An INS gives your speed & orientation in space, but without reference to what the airmass that you're flying in is doing.
The Pitot tube and AOA sensors give speed and pitch orientation in relation to the local airmass, only.
An indicated airspeed of 60 knots, measured by the Pitot tube, may correspond to a stationary aircraft pointed into 60 knots of ...
The question mentions Speed and Orientation which are broad terms that could include:
(Air Data sensor + computation)
IAS - Indicated Air Speed
CAS - Calibrated Air Speed
EAS - EquivalentAir Speed.
TAS - True Air Speed
AoA - Angle of Attack
(HDG(M) - Magnetic Heading)^^
(Inertial/Rate sensor + computation)
GS - Ground Speed
HDG(T) - ...
The question should really read, "how the pitch must change along the length to keep lift distribution reasonably constant while respecting stall considerations" or something like that. Rotor blades twist nose down going outboard, like propellers but with less twist, to account for the higher velocity toward the tip, so that the slower moving root ...
The answer to the title question is no, sideslip angle and drift angle are not the same thing. (in this figure, or any other...)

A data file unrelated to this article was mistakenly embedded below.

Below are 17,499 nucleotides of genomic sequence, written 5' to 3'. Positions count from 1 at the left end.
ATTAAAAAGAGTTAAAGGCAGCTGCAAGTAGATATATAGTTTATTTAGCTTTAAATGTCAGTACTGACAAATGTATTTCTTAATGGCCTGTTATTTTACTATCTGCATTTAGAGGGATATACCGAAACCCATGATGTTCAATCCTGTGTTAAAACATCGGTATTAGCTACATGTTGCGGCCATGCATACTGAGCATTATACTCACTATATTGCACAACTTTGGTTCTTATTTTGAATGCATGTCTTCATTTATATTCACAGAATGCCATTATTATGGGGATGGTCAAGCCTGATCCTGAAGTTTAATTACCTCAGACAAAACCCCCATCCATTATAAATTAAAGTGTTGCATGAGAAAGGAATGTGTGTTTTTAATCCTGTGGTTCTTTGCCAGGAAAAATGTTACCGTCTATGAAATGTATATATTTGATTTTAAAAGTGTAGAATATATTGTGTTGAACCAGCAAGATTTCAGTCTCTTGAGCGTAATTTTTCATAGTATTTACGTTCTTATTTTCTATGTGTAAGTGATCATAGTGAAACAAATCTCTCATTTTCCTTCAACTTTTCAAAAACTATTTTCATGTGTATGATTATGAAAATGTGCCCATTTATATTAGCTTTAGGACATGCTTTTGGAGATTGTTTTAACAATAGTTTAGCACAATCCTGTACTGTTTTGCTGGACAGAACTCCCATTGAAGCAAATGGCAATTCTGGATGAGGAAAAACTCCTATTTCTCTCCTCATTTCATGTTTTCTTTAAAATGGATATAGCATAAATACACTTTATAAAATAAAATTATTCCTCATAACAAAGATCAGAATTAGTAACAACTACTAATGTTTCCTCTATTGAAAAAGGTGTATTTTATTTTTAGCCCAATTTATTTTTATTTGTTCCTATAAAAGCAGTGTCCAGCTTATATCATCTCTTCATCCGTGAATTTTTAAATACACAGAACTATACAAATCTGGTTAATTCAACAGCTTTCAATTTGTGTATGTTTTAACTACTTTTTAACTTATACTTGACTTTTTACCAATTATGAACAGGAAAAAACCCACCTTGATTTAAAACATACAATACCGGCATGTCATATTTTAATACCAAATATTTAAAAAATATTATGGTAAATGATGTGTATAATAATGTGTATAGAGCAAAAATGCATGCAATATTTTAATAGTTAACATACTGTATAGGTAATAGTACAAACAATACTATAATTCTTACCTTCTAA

What the diagram shows is drift angle, and drift angle only. If you are moving through a uniform airmass that is itself moving relative to the ground, your path across the ground (ground track, or course) will be affected by the ...
Wolfgang Langewiesche is right to appropriate order of approximation. For every elevator position a statically stable airplane settles to a specific equilibrium angle of attack. That's how static stability works.
Airplane is statically stable if and only if increasing angle of attack causes higher increase in coefficient of lift on the aft airfoil (tail for ...
Consider a helicopter in hover, and the airspeed of the blades near the hub and at the tips. Also consider that downwash is being produced through the rotor disc, so the blades must be inclined somewhat to maintain a positive AoA.